Several databases are available globally for determining building material parameters. In addition, WUFI has the capability to create project-specific materials and determine the overall R-value of the wall section. Monitor position is the location at which the temperature of the external assembly is measured. At the beginning of a project, testing multiple monitor positions for each wall section is recommended to find out the weaker points.

The graphs in Figure 3 portray the monitor position temperature and the dew point of the assembly at a specific location and time. This graph is an important tool to understand the simulation by providing information on when the test assembly will fail and have condensation. When the temperature through the wall section (red line) intersects the dew point of the assembly (purple line), condensation will occur.

Ideally, the temperature should always be more than the dew point at all points to prevent condensation. Special care must be taken to understand the location of the monitor position. For example, if the monitor position is outside of the vapour barrier and the temperature line intersects the dew point line, then this condensation does not pose a risk for building degradation since it will be drained out.

BioPharma Facility with Cold Rooms

Figure 3: Temperature and dew point at monitor position over period of time
Figure 3: Temperature and dew point at monitor position over a period of time

The first step during this analysis is to identify the numerous scenarios that could pose a condensation risk. For this project, the design team tested more than 20 different sections throughout the exterior façade of the building. Figure 3 shows the Temperature vs. dew point graph for the rain screen façade and modular construction system at the cold room on the south wall of the building.

Figure 4: Temperature and dew point through cross section of wall
Figure 4: Temperature and dew point through cross-section of wall

The monitor position for this graph lies within the air space between the two constructions. As shown in the graph the air space will have condensation over a period of time, degrading the building materials around it. While testing other wall sections, the project team saw this problem occurring only at one location outside the cold room wall. The wall section at the cold room mechanical space on top of it did not show any possibility of condensation.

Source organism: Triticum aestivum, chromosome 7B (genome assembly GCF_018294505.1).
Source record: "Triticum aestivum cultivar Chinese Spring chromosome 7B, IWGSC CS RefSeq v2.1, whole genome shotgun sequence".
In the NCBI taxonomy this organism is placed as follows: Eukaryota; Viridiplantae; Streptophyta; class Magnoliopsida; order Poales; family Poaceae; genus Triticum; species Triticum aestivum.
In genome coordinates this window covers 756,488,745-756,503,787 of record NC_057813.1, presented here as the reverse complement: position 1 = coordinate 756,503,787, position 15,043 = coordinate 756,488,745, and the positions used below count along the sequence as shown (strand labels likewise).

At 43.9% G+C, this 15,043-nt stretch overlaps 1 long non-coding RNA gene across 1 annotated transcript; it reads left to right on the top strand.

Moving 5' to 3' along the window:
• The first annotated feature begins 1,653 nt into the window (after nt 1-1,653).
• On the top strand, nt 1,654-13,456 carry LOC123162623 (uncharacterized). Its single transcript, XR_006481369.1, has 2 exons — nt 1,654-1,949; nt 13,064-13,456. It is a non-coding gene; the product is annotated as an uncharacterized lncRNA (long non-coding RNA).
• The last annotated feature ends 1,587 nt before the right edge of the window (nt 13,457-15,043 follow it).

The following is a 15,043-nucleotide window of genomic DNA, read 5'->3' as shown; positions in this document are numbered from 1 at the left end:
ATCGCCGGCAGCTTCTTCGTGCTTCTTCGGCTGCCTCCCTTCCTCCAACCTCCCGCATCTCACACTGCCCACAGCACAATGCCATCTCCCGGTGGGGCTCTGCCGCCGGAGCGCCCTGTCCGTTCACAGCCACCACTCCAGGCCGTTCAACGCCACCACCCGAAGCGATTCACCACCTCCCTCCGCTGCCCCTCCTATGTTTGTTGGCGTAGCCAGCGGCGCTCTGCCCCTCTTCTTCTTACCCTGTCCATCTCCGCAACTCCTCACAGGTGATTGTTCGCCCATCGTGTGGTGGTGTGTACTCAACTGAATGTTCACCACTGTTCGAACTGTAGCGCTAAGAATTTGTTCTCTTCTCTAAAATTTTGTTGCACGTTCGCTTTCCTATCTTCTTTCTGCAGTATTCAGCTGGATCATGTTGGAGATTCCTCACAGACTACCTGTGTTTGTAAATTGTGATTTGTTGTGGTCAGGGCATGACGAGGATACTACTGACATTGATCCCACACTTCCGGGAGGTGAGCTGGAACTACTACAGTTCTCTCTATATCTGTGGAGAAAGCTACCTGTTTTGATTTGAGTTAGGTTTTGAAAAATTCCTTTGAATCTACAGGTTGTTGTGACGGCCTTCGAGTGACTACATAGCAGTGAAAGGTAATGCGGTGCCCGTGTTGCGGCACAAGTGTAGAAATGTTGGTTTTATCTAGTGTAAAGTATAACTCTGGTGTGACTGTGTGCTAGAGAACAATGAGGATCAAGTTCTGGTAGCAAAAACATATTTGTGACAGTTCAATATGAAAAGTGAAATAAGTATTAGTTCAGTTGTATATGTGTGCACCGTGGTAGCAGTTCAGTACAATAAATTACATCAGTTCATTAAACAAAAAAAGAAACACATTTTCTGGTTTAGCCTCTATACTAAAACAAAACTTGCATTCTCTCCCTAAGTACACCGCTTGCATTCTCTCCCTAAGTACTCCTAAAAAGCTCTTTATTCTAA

This proved that the exterior rain screen façade was well designed to mitigate condensation and the low temperature of the cold room was causing this issue. This issue was the genesis of another idea – ventilating the cavity with the same temperature as the cold room mechanical spaces, which will prevent the air space from getting cold enough to reach the dew point temperature. To check the feasibility of the idea, the ventilated cavity solution was tested out in different joint conditions around the cold room. Even if more insulation was added to the building, the ventilated cavity in the cold room did not show any signs of condensation.

In summary, the project team was able to find a deficiency in the composite wall system of the cold room through simulation, provided a viable solution in the form of a ventilated cavity that would prevent improper moisture intrusion and demonstrated the results of this new design through simulation.

Figure 5: Rhino Grasshopper Honeybee Therm
Figure 5: Rhino Grasshopper Honeybee Therm

Using LADYBUG Tools to measure condensation risk in complex wall sections

Figure 6: Section detail in Rhino
Figure 6: Section detail in Rhino